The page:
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Winning construction work: Health

ProCure 21+ and LIFT schemes provide the next opportunities for contractors to work on medium sized NHS health projects.

More than 100 hospitals have been built under the NHS’s funding strategy published in 2000 – the NHS Plan. Last year it spent £5.5 billion, using a mixture of PFI and public money. Although the scheme will end in 2010, substantial funding increases for the sector by the government are planned for the next three years.

According to Glenigan, investment could go up to £7.5 billion by 2010/2011, although NHS trusts have struggled to invest all the available funds in the last five years. And in the last 12 months there was only one major hospital scheme completed, a £130 million PPP scheme in Kirkcaldy, Fife.

Glenigan’s latest health report suggests that the fall in planning approvals meant that there was a 32 per cent drop in project starts between November 2008 and February 2009.

So the picture is mixed and with a general election looming, firm plans are unlikely until a new or continuing government is in place. While the rate of major projects is slowing, there is still £3.6 billion worth of large public and private healthcare projects forecast to start between now and the end of 2010.

And contractors and their supply chains are chomping at the bit to get involved with ProCure21+, the NHS’s publicly-funded procurement scheme which is set to replace ProCure 21, (P21) finishing in September 2010. The OJEU notice is due this June so main contractors will be getting their supply chains together now.

A place on the ProCure 21+ framework will give firms the chance to work on community hospitals, primary care centres and outpatient units as part of a framework, with projects worth up to about £15 million.

The total value of the pie is to be confirmed as individual NHS organisations will decide for themselves the extent of construction works needed, but more than £3 billion of projects were delivered under ProCure21. The length of the framework is likely to be four years, but the OJEU will confirm this.  

NHS ProCure 21 – A Partnering Framework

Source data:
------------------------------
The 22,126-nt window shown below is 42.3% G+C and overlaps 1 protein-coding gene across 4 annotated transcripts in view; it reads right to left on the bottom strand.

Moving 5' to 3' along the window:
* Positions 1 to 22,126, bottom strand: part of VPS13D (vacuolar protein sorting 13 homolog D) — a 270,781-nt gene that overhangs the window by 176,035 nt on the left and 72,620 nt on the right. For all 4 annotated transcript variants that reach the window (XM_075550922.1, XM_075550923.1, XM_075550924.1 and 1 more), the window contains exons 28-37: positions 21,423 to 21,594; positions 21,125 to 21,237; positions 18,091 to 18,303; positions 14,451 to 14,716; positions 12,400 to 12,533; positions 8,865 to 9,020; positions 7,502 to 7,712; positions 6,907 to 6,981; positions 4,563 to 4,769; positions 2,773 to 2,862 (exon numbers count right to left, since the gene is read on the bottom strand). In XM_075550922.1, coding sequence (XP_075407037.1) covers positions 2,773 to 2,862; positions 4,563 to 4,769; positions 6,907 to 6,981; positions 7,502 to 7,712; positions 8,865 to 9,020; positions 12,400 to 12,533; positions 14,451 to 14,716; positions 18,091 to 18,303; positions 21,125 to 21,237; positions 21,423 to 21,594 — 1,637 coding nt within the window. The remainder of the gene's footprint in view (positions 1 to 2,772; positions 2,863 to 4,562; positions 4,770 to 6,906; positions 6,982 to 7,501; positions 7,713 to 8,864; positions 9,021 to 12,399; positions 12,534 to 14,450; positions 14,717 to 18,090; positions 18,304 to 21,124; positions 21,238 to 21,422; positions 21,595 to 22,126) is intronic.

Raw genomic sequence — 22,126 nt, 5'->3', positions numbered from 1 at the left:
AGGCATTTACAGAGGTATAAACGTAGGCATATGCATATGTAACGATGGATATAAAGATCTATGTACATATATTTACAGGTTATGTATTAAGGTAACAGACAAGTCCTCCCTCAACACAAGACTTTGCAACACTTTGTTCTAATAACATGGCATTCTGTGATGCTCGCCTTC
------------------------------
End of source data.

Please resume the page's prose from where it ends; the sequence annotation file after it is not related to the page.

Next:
By Andrew Walsh, partner at law firm Shadbolt.

ProCure21 is a fast-track procurement method for publicly funded NHS capital schemes, used to deliver community hospitals, primary care centres and acute services such as cardiac care, oncology and outpatient units. It stands alongside, the Private Finance Initiative (PFI) and Local Improvement Finance Trust (LIFT) initiatives to deliver NHS facilities.

To date more than 200 schemes have been completed with a combined value estimated at £3.47 billion. Government statistics indicate that 97 per cent of schemes have been completed on or before time and 89 per cent to budget.

It is aimed at delivering fixed price design and construction contracts to the highest standards in the shortest possible time. An NHS Trust can select a Principal Supply Chain Partner (PSCP) from the Procure 21 framework without having to go through the OJEU tendering requirements. The selection process takes three weeks on average.

Aside from the underlying source of funding, the significant difference (and many would point to this as a major advantage) between P21 schemes and those procured under PFI or LIFT is the collaborative, input driven approach to design development and the output-led approach taken by the other procurement methods.

Other advantages claimed for P21 are time certainty resulting from joint programming, shared savings flowing from cost transparency and free VAT recovery advice, best value for money through co-development of a product specifically tailored to the client’s needs, best practice and an optimum environment achieved through learning from similar schemes, collaborative working and joint risk management.

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